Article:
Practice Tips From Jim “Long Hunter” Finch

In one of the latest videos from the National Shooting Sports Foundation, Jim “Long Hunter” Finch talks about how he goes about practicing for a match. While not everything about Cowboy Action Shooting or, for that matter, competition is applicable to daily life, some of the practice tips he suggests are.

I really like his suggestion that you practice not what you are with comfortable with but what makes you uncomfortable. In his case, as a natural right-hander, he’s more comfortable drawing from his right side as well as with moving left to right. In his practice sessions, he reverses that so that he is practicing what doesn’t come natural to him.

Frederick Winslow Taylor Would Be Proud

If you have ever taken any intro management course, you have probably come across the name Frederick Winslow Taylor. I’m sure the same could be said for an intro industrial engineering class. Taylor is considered the father of scientific management and was one of the first management consultants. He brought a systematic study of tasks (time and motion studies) to the efforts to improve industrial efficiencies. He was concerned with stuff like the size of a shovel and how big a scoop a worker should take of coal for optimum efficiency.

So what does a late 19th and early 20th century management consultant have to do with shooting? Watch the NSSF video below featuring champion Cowboy Action shooter Jim “Long Hunter” Finch. Listen to him discuss ways to cut down your time in competition with emphasis on how you pick up the rifle, how you shoulder the rifle, and how you lay it back down on the table. If that isn’t a time and motion study I don’t know what is.

Jim, from what I understand, is a gunsmith and a shooting instructor but his explanations of how and why he does things in SASS competition could teach an industrial engineer a thing or two.

You Can Learn Something From Cowboy Action Shooting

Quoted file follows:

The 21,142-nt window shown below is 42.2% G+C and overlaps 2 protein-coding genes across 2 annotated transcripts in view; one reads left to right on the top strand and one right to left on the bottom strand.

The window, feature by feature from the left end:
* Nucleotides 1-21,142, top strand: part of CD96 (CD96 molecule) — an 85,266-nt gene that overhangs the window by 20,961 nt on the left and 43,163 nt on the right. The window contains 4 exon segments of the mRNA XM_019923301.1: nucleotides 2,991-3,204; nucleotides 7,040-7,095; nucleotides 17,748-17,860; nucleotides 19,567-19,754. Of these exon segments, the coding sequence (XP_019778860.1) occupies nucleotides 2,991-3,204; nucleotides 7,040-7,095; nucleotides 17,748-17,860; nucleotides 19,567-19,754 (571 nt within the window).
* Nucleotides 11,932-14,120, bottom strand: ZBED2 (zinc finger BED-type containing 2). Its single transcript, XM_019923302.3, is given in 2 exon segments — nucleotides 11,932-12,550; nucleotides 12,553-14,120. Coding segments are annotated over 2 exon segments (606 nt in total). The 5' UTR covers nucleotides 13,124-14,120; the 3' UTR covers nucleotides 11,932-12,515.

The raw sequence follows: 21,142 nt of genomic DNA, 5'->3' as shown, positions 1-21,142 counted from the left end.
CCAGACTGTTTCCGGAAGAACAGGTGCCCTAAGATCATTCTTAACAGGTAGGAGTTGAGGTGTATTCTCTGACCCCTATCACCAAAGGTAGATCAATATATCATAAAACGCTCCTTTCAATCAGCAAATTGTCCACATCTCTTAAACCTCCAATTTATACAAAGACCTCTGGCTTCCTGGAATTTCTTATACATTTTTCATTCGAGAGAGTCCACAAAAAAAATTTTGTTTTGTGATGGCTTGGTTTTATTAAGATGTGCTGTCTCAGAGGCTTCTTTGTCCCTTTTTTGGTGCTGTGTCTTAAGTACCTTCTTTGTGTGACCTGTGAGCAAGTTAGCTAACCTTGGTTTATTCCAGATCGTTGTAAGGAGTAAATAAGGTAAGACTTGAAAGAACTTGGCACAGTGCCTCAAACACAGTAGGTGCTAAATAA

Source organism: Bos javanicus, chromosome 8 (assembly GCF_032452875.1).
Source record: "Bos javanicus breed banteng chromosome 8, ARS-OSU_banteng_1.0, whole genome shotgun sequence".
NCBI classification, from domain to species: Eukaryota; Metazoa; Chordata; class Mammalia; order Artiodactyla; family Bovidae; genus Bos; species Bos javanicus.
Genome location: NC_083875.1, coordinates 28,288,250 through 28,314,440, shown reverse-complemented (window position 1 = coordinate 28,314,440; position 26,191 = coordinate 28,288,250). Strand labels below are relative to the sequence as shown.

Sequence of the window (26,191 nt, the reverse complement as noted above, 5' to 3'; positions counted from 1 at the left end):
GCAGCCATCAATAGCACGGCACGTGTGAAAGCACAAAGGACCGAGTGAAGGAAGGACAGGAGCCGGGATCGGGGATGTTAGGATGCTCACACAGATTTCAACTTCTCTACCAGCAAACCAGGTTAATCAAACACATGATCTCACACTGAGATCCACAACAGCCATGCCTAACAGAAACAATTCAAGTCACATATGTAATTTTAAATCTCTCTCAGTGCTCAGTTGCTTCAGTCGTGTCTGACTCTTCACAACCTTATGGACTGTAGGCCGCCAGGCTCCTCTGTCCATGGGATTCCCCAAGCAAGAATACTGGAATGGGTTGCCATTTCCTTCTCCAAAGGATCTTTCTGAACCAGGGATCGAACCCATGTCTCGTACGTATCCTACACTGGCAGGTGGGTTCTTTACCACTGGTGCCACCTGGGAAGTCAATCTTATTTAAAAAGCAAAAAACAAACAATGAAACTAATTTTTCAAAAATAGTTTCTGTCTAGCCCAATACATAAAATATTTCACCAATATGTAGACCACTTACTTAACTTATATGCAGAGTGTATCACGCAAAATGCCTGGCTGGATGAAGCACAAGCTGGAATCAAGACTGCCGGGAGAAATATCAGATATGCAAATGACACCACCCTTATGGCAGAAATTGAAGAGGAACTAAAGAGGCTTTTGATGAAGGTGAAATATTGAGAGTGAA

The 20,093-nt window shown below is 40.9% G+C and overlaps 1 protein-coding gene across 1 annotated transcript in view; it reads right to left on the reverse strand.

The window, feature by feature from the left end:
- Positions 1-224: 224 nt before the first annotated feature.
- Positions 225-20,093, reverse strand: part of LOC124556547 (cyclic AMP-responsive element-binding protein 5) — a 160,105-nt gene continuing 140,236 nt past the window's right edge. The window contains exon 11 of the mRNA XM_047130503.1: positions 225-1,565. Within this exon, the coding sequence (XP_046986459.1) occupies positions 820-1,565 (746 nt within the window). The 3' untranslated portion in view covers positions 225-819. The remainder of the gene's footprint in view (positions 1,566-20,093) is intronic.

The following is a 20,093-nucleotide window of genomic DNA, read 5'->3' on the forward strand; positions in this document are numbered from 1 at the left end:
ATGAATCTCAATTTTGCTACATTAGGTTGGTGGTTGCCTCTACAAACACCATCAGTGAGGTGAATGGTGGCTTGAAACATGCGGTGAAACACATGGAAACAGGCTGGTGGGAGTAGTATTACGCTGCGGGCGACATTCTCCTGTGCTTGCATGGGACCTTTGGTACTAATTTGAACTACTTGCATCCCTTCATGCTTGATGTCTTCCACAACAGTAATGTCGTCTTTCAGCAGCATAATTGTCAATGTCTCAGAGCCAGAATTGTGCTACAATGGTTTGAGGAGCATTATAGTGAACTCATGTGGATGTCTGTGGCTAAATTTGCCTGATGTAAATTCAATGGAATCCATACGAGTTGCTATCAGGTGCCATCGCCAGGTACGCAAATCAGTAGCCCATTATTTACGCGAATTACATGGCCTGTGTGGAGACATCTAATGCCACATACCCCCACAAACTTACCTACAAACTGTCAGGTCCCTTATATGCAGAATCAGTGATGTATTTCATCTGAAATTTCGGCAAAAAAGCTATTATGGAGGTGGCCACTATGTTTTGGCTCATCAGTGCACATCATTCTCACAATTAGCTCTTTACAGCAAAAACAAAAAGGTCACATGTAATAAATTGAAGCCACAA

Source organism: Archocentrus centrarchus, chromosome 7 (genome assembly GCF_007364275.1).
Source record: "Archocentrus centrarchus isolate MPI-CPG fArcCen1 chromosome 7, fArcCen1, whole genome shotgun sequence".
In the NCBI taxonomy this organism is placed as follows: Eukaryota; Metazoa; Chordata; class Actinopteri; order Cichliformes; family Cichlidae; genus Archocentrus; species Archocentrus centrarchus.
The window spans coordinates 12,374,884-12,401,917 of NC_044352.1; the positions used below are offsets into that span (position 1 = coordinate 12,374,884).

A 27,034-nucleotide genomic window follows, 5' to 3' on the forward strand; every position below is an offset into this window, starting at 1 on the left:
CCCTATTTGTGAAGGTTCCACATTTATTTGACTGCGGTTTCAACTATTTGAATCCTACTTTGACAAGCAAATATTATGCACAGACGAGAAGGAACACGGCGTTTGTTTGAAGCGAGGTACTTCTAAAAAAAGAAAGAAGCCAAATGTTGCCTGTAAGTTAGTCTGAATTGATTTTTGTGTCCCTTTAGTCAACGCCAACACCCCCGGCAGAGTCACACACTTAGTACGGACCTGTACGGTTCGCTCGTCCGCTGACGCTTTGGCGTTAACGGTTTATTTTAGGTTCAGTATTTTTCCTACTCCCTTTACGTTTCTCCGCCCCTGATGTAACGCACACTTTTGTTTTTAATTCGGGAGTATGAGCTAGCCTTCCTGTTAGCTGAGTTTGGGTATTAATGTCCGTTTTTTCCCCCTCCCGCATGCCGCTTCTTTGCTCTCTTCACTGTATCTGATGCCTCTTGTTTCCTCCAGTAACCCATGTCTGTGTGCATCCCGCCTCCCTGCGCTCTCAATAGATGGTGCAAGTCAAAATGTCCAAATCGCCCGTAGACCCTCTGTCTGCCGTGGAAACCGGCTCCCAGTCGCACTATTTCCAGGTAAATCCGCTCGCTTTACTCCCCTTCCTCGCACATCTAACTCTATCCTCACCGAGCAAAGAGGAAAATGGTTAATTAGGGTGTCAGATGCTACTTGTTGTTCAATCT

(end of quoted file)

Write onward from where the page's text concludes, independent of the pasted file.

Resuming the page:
I’ve never participated in cowboy action shooting but that doesn’t mean I can’t learn something from it. In one of the most recent shooting tips videos put out by the National Shooting Sports Foundation, Jim “Long Hunter” Finch shows some single and double loading techniques for a pump shotgun. While Jim is using a Winchester Model 97, his techniques would work just as well with a Mossberg 500 or a Remington 870.

Even if your pump shotgun has an extra long extension tube and you have 7 or 9 shells in the tube, these techniques could be invaluable if you need to switch from buckshot to slugs or vice-versa. I’m no expert but it just makes sense to me to practice some of these techniques regardless of whether you are using the shotgun for hunting or self-defense.

UPDATE: It occurred to me early this morning that if you are trying to load the shotgun while you have a full tube, there are other techniques you have to add in to prevent the round(s) in the tube from loading.

Using Your Lower Body To Stay On Target

In another of the excellent short training videos from the National Shooting Sports Foundation, cowboy action shooter Jim Finch aka Long Hunter shows how to use your lower body effectively to increase both speed and accuracy.

While Jim is discussing this in the context of a SASS competition, I think his technique is transferable to other competitions like IDPA. More importantly, I could see this as being transferable to defensive situations where you face multiple attackers and no effective cover or concealment. While moving may be preferable, it isn’t always possible.